Updated: Feb 5
As I sit here this morning playing a song, I am taken back to a painful yet victorious chapter in my life.
I was a single mom with one failed marriage under my belt, living in a small apartment with my son trying to make ends meet. We were attending a local church and at that time there was only one musician: a violinist. I approached the Pastor offering my modest talents. I remember being at the front of the church so nervous, not knowing much more than a few chords, plunking back and forth from the G chord to C chord. My hearts desire wanting to serve the Lord, offering up the small talent that I had knowing it wasn't much.
Today, as I play that same song thirty years later, sitting at my beautiful baby grand, overlooking a glistening, frozen bay from my waterfront home, I am left weeping. Weeping with a heart of incredible gratefulness remembering that young, defeated woman and now looking at the complete restoration of my life.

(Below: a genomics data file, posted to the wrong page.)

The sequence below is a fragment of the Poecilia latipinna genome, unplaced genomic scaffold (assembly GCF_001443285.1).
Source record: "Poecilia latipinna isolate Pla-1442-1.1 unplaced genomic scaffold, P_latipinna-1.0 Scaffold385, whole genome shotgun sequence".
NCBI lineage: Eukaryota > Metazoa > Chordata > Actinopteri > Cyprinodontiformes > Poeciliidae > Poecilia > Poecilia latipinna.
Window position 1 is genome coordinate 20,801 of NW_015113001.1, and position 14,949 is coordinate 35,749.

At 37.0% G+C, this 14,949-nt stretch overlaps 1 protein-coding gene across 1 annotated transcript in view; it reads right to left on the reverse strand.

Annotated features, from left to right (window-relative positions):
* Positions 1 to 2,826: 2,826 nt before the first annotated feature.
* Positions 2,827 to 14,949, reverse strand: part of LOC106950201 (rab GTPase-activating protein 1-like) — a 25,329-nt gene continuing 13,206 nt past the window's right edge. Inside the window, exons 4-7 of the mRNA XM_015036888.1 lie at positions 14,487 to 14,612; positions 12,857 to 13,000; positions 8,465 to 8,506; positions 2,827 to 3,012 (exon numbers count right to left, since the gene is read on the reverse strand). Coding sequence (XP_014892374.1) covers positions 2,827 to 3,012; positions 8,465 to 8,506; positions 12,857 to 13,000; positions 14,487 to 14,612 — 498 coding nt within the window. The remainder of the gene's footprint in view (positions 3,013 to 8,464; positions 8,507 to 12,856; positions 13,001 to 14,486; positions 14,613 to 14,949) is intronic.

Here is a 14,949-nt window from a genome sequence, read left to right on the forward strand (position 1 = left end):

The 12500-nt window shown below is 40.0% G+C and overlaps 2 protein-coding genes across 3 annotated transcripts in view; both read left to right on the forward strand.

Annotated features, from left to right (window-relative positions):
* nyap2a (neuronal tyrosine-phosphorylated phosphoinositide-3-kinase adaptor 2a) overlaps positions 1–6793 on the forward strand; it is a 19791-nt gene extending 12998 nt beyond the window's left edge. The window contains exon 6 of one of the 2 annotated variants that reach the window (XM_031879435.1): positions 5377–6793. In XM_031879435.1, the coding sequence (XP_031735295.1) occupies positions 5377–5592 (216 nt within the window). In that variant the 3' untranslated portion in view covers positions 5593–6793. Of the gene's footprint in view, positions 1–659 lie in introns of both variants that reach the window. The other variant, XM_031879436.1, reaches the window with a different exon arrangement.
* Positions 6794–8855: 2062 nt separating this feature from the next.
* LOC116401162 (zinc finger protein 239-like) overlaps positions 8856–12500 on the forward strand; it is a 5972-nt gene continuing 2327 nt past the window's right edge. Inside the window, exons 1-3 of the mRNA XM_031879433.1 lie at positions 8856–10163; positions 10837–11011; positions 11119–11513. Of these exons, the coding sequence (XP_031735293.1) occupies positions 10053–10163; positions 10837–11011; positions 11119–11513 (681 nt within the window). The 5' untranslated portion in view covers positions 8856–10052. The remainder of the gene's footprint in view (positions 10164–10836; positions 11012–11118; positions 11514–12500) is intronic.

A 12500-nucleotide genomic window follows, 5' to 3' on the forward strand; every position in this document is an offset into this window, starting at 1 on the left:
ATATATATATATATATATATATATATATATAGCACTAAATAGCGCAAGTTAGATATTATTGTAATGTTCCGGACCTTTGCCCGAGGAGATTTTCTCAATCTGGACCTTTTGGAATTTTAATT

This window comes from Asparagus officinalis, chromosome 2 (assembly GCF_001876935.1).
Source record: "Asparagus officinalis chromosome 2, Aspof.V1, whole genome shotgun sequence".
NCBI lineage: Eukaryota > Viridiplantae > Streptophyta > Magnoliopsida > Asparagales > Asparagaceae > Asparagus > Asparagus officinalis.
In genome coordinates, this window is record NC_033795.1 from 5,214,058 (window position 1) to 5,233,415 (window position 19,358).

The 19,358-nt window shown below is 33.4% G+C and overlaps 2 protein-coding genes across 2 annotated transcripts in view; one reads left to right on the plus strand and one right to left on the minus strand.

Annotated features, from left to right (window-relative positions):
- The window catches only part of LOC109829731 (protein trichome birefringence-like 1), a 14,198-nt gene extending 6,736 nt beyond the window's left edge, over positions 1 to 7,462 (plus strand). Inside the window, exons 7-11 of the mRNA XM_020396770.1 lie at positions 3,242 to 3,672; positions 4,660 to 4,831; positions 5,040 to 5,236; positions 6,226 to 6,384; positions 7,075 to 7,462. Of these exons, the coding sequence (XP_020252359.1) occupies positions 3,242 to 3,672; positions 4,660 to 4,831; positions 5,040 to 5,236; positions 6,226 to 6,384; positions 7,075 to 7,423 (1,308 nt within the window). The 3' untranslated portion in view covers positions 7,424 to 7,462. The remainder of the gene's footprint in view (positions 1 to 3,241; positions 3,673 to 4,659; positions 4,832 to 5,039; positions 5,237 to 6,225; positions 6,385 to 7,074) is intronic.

♪♪“Mercy there was great, and Grace was free. Pardon there was multiplied to me. There my burdened soul found liberty, at Calvary.”
Say Yes. Offer up whatever you have to serve Him. He will not fail you. You may fail you, but He will never fail you. God is a God of Hope, Forgiveness, Restoration, and Love. In your deepest sorrows, in your challenging times of regret, remember there is a God who loves you, who has a plan for your life; you just need to say Yes. Trust Him. Follow Him.
There is an incredible life’s story out there written by the author of hope and it has your name of it.
Mark 12: 41-44
"41 Jesus sat down opposite the place where the offerings were put and watched the crowd putting their money into the temple treasury. Many rich people threw in large amounts. 42 But a poor widow came and put in two very small copper coins, worth only a few cents.
43 Calling his disciples to him, Jesus said, “Truly I tell you, this poor widow has put more into the treasury than all the others. 44 They all gave out of their wealth; but she, out of her poverty, put in everything—all she had to live on.”